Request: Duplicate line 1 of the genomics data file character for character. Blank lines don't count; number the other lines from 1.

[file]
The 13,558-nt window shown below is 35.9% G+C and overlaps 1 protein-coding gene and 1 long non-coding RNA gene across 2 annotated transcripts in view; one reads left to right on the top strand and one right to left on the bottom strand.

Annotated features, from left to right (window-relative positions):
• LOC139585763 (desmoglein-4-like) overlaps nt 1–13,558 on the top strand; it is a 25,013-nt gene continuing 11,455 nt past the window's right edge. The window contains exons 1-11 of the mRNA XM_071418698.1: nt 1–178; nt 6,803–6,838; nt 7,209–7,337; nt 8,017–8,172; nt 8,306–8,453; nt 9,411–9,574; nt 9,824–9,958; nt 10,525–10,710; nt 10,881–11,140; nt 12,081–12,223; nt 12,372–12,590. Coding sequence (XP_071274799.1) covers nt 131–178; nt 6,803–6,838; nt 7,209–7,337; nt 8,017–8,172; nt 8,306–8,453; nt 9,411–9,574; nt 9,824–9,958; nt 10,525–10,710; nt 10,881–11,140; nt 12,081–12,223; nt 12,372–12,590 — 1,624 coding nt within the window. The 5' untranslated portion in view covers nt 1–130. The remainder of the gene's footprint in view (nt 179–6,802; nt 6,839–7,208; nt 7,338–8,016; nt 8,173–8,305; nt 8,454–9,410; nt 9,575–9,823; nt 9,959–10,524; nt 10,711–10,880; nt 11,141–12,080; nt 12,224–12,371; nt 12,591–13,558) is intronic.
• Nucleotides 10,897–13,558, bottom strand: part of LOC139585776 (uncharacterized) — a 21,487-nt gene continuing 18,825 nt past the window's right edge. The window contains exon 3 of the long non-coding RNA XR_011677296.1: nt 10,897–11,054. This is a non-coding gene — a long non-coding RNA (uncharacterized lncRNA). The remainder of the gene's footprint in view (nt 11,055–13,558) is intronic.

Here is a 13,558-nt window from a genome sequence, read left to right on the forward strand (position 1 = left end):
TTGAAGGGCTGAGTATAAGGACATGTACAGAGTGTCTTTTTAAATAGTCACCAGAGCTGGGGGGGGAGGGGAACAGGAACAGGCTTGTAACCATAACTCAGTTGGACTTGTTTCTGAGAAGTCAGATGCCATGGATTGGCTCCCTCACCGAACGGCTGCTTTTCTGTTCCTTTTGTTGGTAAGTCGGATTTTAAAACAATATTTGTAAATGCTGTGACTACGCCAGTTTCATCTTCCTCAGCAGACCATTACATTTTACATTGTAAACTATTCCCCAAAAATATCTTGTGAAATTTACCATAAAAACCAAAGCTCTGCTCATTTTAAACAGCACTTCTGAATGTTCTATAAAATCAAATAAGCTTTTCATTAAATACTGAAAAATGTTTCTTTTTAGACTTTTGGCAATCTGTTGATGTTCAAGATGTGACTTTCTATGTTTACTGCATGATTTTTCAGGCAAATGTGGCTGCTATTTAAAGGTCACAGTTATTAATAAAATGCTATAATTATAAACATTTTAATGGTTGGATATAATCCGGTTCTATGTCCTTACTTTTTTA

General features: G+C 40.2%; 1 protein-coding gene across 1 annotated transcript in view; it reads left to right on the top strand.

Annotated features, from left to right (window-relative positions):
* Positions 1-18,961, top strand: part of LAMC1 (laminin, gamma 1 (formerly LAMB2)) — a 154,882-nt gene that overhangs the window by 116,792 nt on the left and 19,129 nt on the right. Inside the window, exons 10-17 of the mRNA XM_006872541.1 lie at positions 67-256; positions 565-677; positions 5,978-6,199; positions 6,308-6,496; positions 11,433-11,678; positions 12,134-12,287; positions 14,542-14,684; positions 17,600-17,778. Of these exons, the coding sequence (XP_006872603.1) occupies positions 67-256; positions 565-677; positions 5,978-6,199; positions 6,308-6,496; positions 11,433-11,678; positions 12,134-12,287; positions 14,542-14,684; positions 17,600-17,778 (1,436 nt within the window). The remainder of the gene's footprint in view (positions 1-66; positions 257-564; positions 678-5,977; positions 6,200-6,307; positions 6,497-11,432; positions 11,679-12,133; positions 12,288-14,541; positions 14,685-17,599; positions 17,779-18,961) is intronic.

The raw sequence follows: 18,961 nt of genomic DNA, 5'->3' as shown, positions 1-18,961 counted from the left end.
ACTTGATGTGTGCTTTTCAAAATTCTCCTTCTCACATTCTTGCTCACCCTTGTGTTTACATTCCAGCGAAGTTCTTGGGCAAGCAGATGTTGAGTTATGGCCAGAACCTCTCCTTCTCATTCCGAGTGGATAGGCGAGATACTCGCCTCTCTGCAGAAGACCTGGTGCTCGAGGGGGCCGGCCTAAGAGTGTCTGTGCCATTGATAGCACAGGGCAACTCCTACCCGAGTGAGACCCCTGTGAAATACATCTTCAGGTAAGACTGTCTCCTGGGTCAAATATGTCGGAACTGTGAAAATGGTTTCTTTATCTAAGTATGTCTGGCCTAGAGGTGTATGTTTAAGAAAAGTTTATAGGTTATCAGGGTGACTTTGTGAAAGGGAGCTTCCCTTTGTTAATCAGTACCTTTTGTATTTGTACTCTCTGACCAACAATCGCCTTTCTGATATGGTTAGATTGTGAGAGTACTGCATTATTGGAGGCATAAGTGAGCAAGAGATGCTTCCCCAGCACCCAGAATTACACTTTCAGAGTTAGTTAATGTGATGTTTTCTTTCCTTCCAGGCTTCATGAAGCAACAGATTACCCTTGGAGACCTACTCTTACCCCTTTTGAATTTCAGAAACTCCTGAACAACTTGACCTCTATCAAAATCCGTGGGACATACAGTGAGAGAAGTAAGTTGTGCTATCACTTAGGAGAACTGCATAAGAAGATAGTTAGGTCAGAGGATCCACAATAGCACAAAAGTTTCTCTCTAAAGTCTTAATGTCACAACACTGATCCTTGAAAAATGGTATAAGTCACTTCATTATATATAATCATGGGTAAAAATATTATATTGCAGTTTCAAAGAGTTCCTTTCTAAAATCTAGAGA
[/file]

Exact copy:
The 13,558-nt window shown below is 35.9% G+C and overlaps 1 protein-coding gene and 1 long non-coding RNA gene across 2 annotated transcripts in view; one reads left to right on the top strand and one right to left on the bottom strand.